City Council Executive Board Meeting re Loss of Space

This meeting was to decide whether the council should proceed with its plan to dispose of some public open spaces, adjacent to the Garden Festival site. This disposal was first proposed in April 2007. Many people objected. Mostly because of the disposal of the so called “finger blocks”. Land that projects out near the promenade walkway.

( This additional land disposal will not go ahead anyway if the Public Inquiry decides against Langtree MCLean. )

When the disposal was first proposed there was an error in the maps used, meaning that more land is needed than was shown then. The correct version of the maps will not be re advertised because the land is not publicly accessible.

Maps can be seen here…
Map 1
Map 2
Map 3

Full details can be found on the council website

It was decided that…

i) the objections to the proposed disposal of open space adjacent to the Festival Gardens and River Mersey Promenade, St Michaels (as hatched on the plan marked Garden Festival Site – Additional Land and Access Land) be not sustained;

(ii) the granting of a lease of the said land to Langtree McLean Ltd. (LML) for a term to be co-terminous with and on the same terms and conditions as the lease of that part of the Garden Festival site that is to be developed be approved subject to –
– LML obtaining planning permission for their proposals for the redevelopment of the Festival Gardens site; and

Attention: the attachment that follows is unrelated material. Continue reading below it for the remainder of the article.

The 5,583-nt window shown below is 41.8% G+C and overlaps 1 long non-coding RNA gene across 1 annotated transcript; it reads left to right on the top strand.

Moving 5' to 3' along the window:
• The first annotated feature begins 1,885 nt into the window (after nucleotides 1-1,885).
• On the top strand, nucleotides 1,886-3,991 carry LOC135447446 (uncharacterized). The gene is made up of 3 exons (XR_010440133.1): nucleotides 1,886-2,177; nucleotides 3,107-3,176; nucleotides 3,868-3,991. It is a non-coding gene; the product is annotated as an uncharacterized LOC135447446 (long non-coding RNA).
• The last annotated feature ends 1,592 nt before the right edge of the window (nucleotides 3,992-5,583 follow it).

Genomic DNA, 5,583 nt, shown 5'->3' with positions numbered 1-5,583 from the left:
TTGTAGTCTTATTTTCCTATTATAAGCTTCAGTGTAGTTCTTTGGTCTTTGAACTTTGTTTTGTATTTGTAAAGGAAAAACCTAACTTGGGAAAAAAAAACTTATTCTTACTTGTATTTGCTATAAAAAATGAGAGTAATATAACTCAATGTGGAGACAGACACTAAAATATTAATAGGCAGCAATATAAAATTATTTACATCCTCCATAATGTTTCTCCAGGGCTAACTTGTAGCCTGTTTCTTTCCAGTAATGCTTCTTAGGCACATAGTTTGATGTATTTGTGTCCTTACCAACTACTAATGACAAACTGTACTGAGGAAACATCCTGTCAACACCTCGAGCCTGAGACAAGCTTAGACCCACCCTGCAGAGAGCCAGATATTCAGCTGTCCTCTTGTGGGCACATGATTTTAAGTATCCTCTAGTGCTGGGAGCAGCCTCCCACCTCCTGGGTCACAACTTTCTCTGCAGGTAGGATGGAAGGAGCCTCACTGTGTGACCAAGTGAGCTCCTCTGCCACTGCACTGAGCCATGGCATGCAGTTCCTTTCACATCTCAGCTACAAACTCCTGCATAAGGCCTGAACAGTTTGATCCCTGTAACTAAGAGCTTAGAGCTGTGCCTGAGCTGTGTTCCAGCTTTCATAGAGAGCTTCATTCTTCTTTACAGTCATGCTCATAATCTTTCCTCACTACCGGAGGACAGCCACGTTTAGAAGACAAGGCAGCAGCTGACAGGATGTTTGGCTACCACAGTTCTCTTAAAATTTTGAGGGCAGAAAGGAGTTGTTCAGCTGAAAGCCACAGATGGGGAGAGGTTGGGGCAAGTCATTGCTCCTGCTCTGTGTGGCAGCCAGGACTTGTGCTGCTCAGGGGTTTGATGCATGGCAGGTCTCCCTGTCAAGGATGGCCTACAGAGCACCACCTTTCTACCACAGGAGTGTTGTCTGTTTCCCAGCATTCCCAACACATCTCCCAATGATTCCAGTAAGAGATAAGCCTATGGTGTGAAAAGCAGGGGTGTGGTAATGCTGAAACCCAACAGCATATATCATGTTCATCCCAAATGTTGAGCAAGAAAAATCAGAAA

– The use of the land being restricted by covenant to the construction of the proposed development including the installation of supporting structures and thereafter as open space; and

(iii) the decision be referred to the Regeneration Select Committee.

2 Comments

  1. admin says:

    Bradley Goes Back On Prom Pledge As Still More Public Land Goes To Property Developer

    5th June 2008…At the first Executive Board of the new Council (this coming Friday 6th June) Warren Bradley looks setto go back on a pledge he gave last year that there was no need to transfer public land along the prom to property developer Langtree McLean for their planned scheme to build 1300 luxury apartments on the Festival Gardens site in South Liverpool.

    It turns out that blunders in the planning department mean that a long strip of public land – consisting of the landscaped woodland along the prom just south of the Britannia Inn – had wrongly been assumed to be part of the developer’s lease.